Results included the collection of five new isolates of B. bassiana that had mean survival times under eight days, an improvement from currently marketed B. bassiana products. The strains identified were the ones that were consistently the most virulent and produced the highest numbers of conidia on cadavers in fly-to-fly passages. Selection for faster-killing strains shortened the average time until death by three days, from 7.6 to 4.7 days, after nine generations of selection. Spalangia endius was the most resilient to the B. bassiana applications, whereas Spalangia cameroni and Muscidifurax raptor had decreased survival when B. bassiana was applied.

Overall, the B. bassiana strains isolated from house flies killed greater numbers of flies than the negative control. In parasitoids, all strains had a more limited effect than was observed in the house flies, except for in S. endius, in which there was no effect. The susceptibility of these house flies to the treatments, and the lack thereof, in all parasitoid species is a good indicator of the usefulness of field collected strains of B. bassiana and their use as a biological control tool. Given that the strains each demonstrated different traits in their infection of house flies, further research is needed to see the extent of each of these traits and if they could be useful for biological control.


Pesticide embedded paint

Some pest-control technologies that are currently in use for poultry facilities primarily rely on spraying pesticides to disinfect waterers and feeders. Despite its simple implementation, the current spray-based method is limited by multiple factors. Only a nominal percentage of the sprayed pesticide goes directly to the target pest. Further, sprayed pesticide can become aerosolized which can cause respiratory problems to poultry upon inhaling. Moreover, it can be readily degraded even at the ambient condition. Dr. Gibum Kwon at the University of Kansas is conducting ongoing research to investigate how ‘pesticide-embedded paint’ can overcome these limitations.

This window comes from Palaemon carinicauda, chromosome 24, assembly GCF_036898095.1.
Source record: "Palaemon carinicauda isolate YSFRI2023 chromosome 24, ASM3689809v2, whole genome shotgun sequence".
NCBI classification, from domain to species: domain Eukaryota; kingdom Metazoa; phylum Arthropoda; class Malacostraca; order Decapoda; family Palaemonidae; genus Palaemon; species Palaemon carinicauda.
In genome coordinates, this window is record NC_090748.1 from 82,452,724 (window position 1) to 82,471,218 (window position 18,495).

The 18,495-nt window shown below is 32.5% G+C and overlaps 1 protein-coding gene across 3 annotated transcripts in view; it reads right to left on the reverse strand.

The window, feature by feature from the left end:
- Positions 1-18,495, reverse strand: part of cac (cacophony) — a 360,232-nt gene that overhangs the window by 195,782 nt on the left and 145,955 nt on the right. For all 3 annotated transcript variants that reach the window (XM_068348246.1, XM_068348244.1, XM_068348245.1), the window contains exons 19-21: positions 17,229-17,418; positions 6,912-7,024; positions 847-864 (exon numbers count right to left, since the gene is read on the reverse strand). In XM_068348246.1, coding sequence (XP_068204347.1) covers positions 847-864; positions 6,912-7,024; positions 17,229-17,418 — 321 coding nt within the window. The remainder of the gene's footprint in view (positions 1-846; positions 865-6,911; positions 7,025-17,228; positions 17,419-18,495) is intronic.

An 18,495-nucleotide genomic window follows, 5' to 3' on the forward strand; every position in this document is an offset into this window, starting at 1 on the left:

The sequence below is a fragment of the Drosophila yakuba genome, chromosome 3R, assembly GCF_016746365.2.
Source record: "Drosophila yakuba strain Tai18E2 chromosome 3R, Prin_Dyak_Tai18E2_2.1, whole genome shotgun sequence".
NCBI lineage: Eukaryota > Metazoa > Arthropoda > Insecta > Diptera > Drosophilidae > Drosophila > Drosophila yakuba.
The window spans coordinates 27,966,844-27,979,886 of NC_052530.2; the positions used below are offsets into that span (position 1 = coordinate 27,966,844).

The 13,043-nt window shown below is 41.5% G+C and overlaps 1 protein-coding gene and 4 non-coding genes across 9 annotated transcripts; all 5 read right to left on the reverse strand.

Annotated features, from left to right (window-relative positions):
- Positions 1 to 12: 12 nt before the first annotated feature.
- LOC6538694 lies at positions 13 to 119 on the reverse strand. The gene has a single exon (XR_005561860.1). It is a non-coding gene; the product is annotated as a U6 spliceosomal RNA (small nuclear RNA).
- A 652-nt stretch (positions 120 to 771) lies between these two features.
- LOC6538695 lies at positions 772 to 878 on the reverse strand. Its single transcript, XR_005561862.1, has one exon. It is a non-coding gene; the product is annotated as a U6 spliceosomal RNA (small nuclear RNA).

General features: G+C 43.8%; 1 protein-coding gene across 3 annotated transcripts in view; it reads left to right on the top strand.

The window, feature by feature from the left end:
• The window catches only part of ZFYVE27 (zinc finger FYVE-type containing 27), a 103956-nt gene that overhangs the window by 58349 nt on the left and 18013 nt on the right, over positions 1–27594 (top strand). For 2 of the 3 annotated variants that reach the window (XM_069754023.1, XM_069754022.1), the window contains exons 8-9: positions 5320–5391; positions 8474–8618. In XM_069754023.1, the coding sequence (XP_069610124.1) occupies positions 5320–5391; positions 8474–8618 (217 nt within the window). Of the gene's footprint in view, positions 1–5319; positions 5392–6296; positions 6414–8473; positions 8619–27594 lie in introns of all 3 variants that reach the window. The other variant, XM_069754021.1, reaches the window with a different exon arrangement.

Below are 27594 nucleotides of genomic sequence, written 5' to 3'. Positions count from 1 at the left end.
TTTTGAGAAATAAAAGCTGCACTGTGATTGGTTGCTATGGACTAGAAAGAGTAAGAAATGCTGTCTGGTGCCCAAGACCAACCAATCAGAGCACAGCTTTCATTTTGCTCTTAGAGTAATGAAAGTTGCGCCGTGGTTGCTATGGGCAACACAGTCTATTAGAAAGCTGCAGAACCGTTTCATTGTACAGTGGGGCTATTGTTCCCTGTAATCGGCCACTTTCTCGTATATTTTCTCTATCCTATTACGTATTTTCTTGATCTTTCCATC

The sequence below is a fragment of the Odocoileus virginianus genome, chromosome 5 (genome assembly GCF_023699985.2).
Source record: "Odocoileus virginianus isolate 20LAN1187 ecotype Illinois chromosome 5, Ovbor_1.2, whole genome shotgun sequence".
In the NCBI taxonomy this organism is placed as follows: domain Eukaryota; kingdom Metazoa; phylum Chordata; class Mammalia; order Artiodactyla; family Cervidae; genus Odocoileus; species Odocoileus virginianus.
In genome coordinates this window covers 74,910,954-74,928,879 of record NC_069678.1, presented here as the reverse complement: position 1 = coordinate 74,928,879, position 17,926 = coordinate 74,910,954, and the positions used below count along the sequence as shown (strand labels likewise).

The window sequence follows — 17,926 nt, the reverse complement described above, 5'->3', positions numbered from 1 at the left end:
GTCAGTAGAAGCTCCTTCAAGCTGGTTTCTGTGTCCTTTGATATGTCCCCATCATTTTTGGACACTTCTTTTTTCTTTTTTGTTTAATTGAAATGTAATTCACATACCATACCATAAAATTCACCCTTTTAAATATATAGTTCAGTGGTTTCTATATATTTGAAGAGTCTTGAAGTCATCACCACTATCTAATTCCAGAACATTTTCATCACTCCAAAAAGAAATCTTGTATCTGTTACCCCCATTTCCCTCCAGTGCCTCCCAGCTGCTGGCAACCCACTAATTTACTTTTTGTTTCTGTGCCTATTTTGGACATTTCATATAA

Specific ongoing research aims include synthesizing and characterizing pest-repellent paint by utilizing all plant-derived materials, optimizing the paint’s pest-repellency by modulating various experimental parameters, comprehensive and comparative repellency tests by using three independent methods that involve area preference test, mortality test and cage test, and evaluating long term efficacy and testing real world applications.

The paint is expected to demonstrate a sustained pest-repellency that can endure for at least 24 months. This will be an improvement to the currently used pesticides with relatively shorter service life, due to their susceptibility to degradation and weathering. A versatile pest-repellency will be demonstrated by the paint showing efficacy effective against a wide range of pest species in poultry facilities, including wingless pests such as ants and ticks, as well as flying pests such as mosquitos and flies.

Dr. Denise Heard is director of research programs with the U.S. Poultry & Egg Association based in Tucker, Ga. She can be reached by e-mail at

More articles

Latest article